It is no wonder then, that management is constantly concerned with the organization’s human resources – with the way in which these resources are developed and utilized, with the assumptions made about them, with the formulation of personnel policy, with the methods and procedures used in dealing with the work force.
“From the national point of view, the knowledge, skills, creative abilities, talents and aptitudes obtained in the population; whereas from the viewpoint of individual enterprise, they represent the total of the inherent abilities, acquired knowledge and skills as exemplified in the talents and aptitudes of its employees”.
Michael Jucius calls these resources, “human factors” which refer to “a whole consisting of inter-related, inter-dependent and interacting physiological, psychological, sociological and ethical components.”
Thus, human resources are multi-dimensional in nature. “People at work” constituting the human resource in an organization comprise all individuals engaged in any of the organizational activities, regardless of levels, age, or socio-cultural backgrounds. All these individuals differ from one another in an almost infinite number of aspects including aspects of their intelligence, personality, and physical make up.
Every individual working in the organization has his own set of complex needs, values, and intentions. Each individual is unique with his own physical and psychological traits. Each one differs from the other in his behaviour, habits, needs, drives, goals, past experience, future expectations and so on.
No two human beings are similar in mental abilities, traditions, sentiments, action tendencies and performance. They differ widely also as members of groups and are subject to many and varied influences. Family relationships, religious influences, racial or caste backgrounds, educational accomplishments, the application of technological innovations, and many other environmental influences affect the individual as he works.
This fact of individual differences is something of which we are all so well aware that we generally tend to take it for granted. However, the practice of personnel management is influenced by this diversity of human characteristics.
The people employed at work provide a particular set of abilities, specialized knowledge, motives, and physical skills and they differ in those characteristics that are related to the attainment of organizational goals. Moreover, human resource management is also concerned with how these various types of individuals may be changed – at what cost, under what specific circumstances, and in how short a period of time.
People at work are responsive; they feel, think and act. Therefore, they cannot be operated like a machine. People are moved primarily by sentiments and emotions including the primary desire to gain acceptance and even affection from fellow human beings.
Moved by emotions, aspirations, ambitions, desires, prejudices, suspicions, frustrations, irritations, likes and dislikes, hopes and fears etc., people form beliefs of their environment-whether rational or not-and they react to it in terms of these beliefs. Therefore, management is responsible for a tactful handling of the human element.
It is interesting to look at the word management and divide it into “MANAGE MENT-T”.
If the word “tactfully” is substituted for “T”, the word “management” would read “MANAGE MEN TACTFULLY”.
Thus, the word itself indicates the most important aspect of management that is managing human beings in a tactful manner. This particular aspect of tactfully managing the human resource is considered so vital that Dale Yoder says, “Managing people is the heart and essence of being a manager.”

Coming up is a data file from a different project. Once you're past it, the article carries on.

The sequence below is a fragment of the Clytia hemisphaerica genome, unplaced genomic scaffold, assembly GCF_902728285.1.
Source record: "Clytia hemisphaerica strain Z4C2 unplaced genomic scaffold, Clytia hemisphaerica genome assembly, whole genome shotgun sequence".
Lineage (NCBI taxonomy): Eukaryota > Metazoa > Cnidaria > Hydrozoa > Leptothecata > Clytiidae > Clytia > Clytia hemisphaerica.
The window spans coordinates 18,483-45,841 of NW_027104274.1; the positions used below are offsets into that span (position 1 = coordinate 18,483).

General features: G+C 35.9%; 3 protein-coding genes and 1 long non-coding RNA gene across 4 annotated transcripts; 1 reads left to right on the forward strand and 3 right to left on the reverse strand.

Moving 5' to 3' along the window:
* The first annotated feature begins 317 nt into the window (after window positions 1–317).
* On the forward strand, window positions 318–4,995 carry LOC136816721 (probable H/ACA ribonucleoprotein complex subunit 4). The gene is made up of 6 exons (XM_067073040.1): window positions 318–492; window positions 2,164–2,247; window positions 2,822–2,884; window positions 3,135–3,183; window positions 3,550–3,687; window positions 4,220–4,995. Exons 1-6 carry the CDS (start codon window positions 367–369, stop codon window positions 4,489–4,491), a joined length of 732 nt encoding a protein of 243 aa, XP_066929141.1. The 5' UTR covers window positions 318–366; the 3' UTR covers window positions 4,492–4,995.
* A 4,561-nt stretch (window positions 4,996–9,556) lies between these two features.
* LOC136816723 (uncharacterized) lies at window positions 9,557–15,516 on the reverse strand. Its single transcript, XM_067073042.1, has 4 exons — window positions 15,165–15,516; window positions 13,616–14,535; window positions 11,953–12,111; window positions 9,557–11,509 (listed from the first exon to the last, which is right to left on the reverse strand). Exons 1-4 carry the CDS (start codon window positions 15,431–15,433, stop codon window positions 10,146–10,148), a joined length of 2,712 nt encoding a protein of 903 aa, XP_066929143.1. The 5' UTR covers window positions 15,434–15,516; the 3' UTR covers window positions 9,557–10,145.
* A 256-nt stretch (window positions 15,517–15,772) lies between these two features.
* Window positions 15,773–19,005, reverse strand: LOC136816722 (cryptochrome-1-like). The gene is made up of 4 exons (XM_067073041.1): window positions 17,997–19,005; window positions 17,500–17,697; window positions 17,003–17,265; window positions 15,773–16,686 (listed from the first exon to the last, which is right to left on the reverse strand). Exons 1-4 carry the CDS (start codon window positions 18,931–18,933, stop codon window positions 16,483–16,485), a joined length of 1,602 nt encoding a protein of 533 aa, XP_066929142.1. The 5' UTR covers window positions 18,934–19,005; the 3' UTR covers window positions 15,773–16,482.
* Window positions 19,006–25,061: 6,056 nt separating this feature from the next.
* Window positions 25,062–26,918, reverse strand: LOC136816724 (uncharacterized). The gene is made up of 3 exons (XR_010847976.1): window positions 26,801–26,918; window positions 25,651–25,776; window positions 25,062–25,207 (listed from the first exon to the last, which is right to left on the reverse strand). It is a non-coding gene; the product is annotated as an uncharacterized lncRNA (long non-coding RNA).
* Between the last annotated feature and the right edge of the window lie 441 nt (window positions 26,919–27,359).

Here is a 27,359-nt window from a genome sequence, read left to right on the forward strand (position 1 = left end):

Thus, human resource management is essentially concerned with any activity relating to human element or human relations in the organization.
Definitions of Human Resource Management – With Aspects and Activities of Human Resource Management
Human resource management is concerned with the management of people at work. HRM refers to the philosophy, policies, procedures and practices related to the management of people within the organisation.
“Human resource management is that part of management which is concerned with people at work and with their relationship within an enterprise. It aims to bring together and develop into an effective organization for the men and women who make up an enterprise and having regard for the wellbeing of the individuals and of working groups, to enable them to make their best contribution to its success”. —Institute of Personnel Management
HRM is a process that consists of four functions – acquiring, developing, motivating and retaining human resources. The acquisition function starts with planning and ends with staffing. The development function has three dimensions – employee training, management and career development.
Aspects of HRM are:
1. Labor/personal aspect- Concerned with recruitment, placement, remuneration, promotion, incentive etc.
2. Welfare aspect- Concerned with working conditions, such as canteen, creches, housing schools, recreation, housekeeping and personal problems of workers.
3. Industrial relation aspect- Concerned with Trade Union negotiations, settlement of I.D., and collective bargaining etc.
Major Activities under HRM:
2. Acquisition of HR (Recruitment and Selection)
4. T and D (Training and development)
5. Compensation and benefits
6. Managing performance
7. Labor relations
8. Employee records
Definitions of Human Resource Management
An organization cannot exist without human resources. People are the essential part in all the organization to perform all kinds of activities. All organizational resources are important for achieving the objectives and therefore, their effective utilization is necessary.